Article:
OSINT investigators identify over 30 Russians programming missiles to strike targets in Ukraine
Secret unit within the Main Computer Center of Russian Armed Forces programs missiles (Photo:The Insider)
Open-source investigators have identified the members of the secret Russian military unit responsible for programming missiles targeting Ukraine – including civilian infrastructure.
Experts from Russian independent medium the Insider, the Bellingcat open-source investigative group and German newspaper Der Spiegel in a joint investigation released on Oct. 24 identified more than 30 Russian military engineers who guide missiles towards Ukrainian civilian targets.
According to the Insider, the investigation found a secret unit within the Main Computer Center (MCC) of the Russian Armed Forces that calculates the flight coordinates for precision missiles, and identified 30 of its military engineers – most of whom are young men and women with backgrounds in information technology and even computer game development.
Believing that the MCC’s connection to guided missile targeting was highly likely, the Insider decided to test this hypothesis and examined phone call logs of Major General Robert Baranov, the head of the center.
A study of his calls from Feb. 24 to the end of April 2022 showed that each time before a cruise missile launch (known from open sources) he received a call from one particular number, which, as the Insider has determined, belongs to Colonel Igor Bagnyuk, who is registered at the same address as the other known MCC officers – 19 Znamenka Street.
“Then we studied the call logs of Bagnyuk himself and found he was in active contact with more than 20 military engineers and I.T. specialists from the MCC,” reads the report.
“Based on clusters of recurring calls, we reconstructed a team of 33 military engineers reporting to Colonel Bagnyuk.”
Moreover, by studying those data, The Insider was able to link many individual cruise missile strikes to specific MCC units and found correlations between missile types and specific MCC personnel.
The MCC unit the Insider identified consists of three teams, each of which programs the flight paths of one specific type of high-precision missile: the ZM-14 (Kalibr, sea-based), 9M728 (aka R-500, Iskander (land-based) operational-tactical missile systems), and X-101 (air-based).
The military engineers who program guided missile trajectories have different backgrounds. They range from having spent their entire careers in the Army or Navy and subsequently becoming military engineers, to having been recruited from civilian professions, usually IT-related.
When the Insider began contacting the missile guidance specialists using the phone numbers from the call logs, they all admitted that these phone numbers belonged to them but categorically denied they worked at the Main Computer Center or had anything to do with the missile attacks on Ukraine.
For example, one of them admitted his name was Sergey Vladimirovich Ilyin, but said he was “self-employed” and worked as a plumber: “I have nothing to do with any calculations, except for those needed for plumbing work,” he told investigators.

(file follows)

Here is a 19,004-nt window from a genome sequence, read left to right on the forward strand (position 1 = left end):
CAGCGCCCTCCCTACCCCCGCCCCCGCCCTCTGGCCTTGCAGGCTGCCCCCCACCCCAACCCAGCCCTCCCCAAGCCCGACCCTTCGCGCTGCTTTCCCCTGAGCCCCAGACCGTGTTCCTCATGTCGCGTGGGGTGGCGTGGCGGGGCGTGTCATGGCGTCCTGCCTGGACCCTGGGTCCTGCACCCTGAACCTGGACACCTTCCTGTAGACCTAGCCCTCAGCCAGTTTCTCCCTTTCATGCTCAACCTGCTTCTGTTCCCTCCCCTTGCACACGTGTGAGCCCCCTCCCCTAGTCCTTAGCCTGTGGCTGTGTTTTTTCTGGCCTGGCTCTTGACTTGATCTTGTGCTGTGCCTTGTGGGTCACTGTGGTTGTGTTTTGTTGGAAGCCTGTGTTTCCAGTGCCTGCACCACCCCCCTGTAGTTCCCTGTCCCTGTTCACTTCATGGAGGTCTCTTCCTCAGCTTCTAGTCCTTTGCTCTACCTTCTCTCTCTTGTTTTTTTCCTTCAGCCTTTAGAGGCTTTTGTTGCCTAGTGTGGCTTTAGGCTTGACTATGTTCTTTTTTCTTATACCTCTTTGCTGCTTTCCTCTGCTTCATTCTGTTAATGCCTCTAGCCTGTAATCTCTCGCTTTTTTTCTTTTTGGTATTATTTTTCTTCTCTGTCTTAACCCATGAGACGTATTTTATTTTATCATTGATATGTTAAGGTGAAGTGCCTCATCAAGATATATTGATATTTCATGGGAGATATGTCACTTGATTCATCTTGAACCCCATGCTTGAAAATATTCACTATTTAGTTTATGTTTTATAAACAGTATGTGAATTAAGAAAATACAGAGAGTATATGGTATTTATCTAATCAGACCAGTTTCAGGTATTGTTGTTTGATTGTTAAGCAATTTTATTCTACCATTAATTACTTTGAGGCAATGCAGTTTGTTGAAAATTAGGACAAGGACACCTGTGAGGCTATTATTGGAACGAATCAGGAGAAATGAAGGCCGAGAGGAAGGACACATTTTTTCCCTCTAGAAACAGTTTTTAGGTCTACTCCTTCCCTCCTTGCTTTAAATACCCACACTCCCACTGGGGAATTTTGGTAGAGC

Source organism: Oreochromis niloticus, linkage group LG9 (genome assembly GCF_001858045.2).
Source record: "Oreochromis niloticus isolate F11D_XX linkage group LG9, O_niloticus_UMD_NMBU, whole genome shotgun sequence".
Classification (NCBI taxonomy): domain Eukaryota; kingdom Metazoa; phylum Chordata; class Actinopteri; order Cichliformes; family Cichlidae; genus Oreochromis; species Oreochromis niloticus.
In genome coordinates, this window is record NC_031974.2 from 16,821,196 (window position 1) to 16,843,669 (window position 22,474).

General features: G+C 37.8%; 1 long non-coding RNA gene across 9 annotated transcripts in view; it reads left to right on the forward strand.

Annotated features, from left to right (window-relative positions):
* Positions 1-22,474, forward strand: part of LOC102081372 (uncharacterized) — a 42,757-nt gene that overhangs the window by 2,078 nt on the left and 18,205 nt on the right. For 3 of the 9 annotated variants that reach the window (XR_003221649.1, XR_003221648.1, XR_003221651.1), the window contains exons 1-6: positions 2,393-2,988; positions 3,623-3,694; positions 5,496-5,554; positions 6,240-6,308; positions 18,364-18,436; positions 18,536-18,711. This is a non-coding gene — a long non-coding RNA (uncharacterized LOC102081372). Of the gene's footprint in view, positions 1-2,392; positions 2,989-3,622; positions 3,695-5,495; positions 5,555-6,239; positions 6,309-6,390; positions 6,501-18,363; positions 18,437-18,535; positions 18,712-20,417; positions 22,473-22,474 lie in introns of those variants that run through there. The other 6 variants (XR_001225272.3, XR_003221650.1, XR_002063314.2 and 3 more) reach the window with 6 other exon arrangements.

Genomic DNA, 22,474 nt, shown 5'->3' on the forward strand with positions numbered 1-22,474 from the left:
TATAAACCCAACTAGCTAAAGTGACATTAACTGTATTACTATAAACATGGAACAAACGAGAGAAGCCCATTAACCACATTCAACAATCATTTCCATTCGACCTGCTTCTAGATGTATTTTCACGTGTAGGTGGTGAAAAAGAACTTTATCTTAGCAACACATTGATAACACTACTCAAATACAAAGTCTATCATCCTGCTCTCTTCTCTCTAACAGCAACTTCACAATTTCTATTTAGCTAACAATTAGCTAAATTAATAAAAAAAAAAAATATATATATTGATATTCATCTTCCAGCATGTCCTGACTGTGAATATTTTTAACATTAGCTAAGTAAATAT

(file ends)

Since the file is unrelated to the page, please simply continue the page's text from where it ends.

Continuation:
Lieutenant Artem Vedenov, answering the number found in the call logs, did not deny he was Artem Vedenov, but said he worked on a pig farm and did not know anything of value: “I do not mind talking to you but what can I tell you, how to butcher pork? Or how to pluck a chicken properly?”
Captain Yuri Nikonov said he was a bus driver and claims he worked in the Computing Center were “nonsense.”
Major Ivan Popov said he was just learning to code in Python and did not know anything about any computer center, and it was pointless to ask him about guided missiles: “It’s like me asking you about ballet now, you know?”
Lieutenant Yekaterina Chugunova replied, “I have a flower shop. You are definitely mistaken.”
When the Insider showed some of the mission guidance specialists a photo of them standing in military uniforms with computer center patches, they appeared totally confused.
For example, Vladimir Vorobyev who had initially said he had nothing to do with the MCC, upon being shown his photo in uniform answered cryptically: “I see it for the first time in my life. Especially in uniform...”
As Bellingcat was able to establish, this photo could have been taken in the courtyard of the Ministry of Defense building on Znamenka Street.
Phone records of Bagnyuk and his subordinates in the weeks prior to the Oct. 10 strikes show an increase in call activity, starting from Oct. 2 and peaking on Oct. 9. At the same time, 11 calls were made to the mission guidance engineers on the last day before the strikes. There were no calls for about two weeks before October 2, which is also consistent with the lack of reports of cruise missile use.
“Astonishingly, the mass murder of civilians in Ukraine has become quite routine for MCC officers; at least it is obvious from Bagnyuk’s phone calls on the very morning when Russia started the October strikes that the first thing he did, as if nothing had happened, was to contact a coin selling website (Bagnyuk is an avid numismatist, or coin collector), and his colleague Major Roman Kurochkin was haggling with prostitutes over the price of services as guided missiles were hitting children’s playgrounds,” the report says.
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